In the G.B.C. test, there are often abstract questions that can cause difficulties, because you have to think very quickly about a topic you may never have considered before. In other words, expect the unexpected!
Today we are going to look at one such question. It would be very difficult to come up with an answer like this without prior preparation, but hopefully, my sample answer will give you some ideas that you could use in the test. Remember too, that most students find these questions the most difficult to answer.
Our question today: Is a sugar tax a good idea?
My sample answer:
That's a good question, and I'd like to start by defining what a sugar tax is. A sugar tax is a tax placed on sugary food items by government in order to reduce the consumption of sugary food, which leads to obesity, diabetes and tooth decay. In my view, a sugar tax is a good idea. However, there are also some risks associated with its introduction.
First of all, obesity is a growing problem in developing countries, and it is starting to cost health systems a lot of money as a result. A sugar tax would make it less attractive for people to buy sugary food while at the same time giving extra money to the government to pay for the increased health cost of obese citizens. A sugar tax would also make healthy foods such as fruit and vegetables more affordable in comparison to unhealthy foods that lead to obesity. This is important, because there are a lot of associated negative health effects from the overconsumption of sugar, and prevention is not only cheaper for the country's health system, but means better health outcomes for the country's citizens.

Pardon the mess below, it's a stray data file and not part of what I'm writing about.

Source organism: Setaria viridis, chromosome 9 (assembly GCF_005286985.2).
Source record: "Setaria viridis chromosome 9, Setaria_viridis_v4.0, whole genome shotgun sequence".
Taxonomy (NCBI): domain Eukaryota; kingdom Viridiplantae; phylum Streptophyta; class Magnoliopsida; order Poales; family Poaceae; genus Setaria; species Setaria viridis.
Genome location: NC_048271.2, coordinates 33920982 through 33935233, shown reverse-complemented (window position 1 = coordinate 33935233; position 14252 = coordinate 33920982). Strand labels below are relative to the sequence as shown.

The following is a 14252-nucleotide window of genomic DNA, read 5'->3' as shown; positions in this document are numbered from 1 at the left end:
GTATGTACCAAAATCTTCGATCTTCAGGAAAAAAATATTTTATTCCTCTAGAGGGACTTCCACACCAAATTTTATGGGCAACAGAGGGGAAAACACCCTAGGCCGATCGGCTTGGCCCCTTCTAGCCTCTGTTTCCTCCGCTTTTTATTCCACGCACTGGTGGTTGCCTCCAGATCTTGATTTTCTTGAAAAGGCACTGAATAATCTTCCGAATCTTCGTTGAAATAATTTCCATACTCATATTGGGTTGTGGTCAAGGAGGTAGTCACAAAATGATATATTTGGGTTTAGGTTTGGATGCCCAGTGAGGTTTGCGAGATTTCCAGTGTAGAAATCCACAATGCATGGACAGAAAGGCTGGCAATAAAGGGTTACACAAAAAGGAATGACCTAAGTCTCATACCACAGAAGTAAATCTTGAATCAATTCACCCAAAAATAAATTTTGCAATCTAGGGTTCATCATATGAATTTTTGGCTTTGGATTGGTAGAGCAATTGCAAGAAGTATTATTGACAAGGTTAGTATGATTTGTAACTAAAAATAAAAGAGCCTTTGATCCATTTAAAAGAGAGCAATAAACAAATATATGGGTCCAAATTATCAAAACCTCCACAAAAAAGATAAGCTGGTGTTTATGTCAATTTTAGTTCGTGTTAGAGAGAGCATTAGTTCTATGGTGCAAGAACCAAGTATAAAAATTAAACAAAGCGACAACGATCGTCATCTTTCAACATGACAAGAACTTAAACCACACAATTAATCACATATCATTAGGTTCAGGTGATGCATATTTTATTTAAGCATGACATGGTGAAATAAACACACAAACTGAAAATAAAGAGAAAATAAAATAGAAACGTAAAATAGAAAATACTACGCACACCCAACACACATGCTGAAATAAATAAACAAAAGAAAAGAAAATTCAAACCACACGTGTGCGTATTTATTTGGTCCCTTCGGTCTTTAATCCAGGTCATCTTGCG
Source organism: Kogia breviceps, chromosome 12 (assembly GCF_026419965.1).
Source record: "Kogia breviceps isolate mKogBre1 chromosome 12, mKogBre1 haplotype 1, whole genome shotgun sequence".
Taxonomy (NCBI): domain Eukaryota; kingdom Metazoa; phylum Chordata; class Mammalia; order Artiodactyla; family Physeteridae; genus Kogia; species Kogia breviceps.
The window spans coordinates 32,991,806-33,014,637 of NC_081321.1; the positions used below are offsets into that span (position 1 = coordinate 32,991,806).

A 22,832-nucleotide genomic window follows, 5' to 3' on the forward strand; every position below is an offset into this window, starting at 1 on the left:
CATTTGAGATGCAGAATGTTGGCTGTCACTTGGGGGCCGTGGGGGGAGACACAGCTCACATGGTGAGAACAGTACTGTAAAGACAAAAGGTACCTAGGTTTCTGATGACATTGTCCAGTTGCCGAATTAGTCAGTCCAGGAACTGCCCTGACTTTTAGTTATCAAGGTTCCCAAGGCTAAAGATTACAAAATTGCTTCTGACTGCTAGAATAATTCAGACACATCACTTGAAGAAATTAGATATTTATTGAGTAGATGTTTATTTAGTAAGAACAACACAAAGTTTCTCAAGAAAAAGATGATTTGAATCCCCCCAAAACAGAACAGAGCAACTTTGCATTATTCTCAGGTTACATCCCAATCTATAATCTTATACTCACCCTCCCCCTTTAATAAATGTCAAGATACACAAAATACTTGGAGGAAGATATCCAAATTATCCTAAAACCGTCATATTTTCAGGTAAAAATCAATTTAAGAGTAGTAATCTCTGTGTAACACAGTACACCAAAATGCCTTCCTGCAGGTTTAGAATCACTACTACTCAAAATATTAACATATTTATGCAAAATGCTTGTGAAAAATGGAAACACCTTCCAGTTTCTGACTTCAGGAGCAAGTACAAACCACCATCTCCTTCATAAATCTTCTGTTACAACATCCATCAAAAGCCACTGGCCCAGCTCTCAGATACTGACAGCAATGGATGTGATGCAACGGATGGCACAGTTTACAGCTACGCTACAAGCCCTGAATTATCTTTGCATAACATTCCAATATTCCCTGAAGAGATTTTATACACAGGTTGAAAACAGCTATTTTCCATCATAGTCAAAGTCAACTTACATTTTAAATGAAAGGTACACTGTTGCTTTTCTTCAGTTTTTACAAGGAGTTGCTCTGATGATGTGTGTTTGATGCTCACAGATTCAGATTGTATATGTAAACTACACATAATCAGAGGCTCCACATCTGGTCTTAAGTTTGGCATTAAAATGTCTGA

However, a sugar tax does have a few risks. For example, the administration costs of adding a tax to certain food items and not others could be too high to make the tax worthwhile financially. Also, it can be hard to define what a sugary food item is, and manufacturers may choose to use sugar substitutes with unknown health effects that could be risky. These concerns are valid, but I believe they can be overcome by governments with good planning and research.
Ultimately, despite the concerns, the potential health benefits make a sugar tax a good idea. Not only will it prevent the diseases that come from excess consumption of sugar, but also the savings created within the health system by reducing the cost of obesity could be used in other areas, which would further increase the health of the target population.
This is a good response, because it starts off by defining the question. This is very helpful to give you, as a speaker, time to think about what you want to say while still sounding like you are answering the question well and maintaining fluency. This response also gives good examples of health problems caused by too much sugar as supportive evidence and explains why these problems would be addressed by a sugar tax.
The counterargument is also positive for showing a depth of understanding of this topic but still ultimately reinforces the main argument.
obesity/obese—the condition of being overweight to the point where it is dangerous to your health; "obesity" is used as a noun, while "obese" is used as an adjective.
First of all,—a great transitional phrase used to introduce the first of several things you are going to say.
valid—based on truth or reason; able to be accepted; logical.
Ultimately, despite the concerns,—essentially, even though there are doubts; a useful phrase for going back to your claim after you have given a counterargument.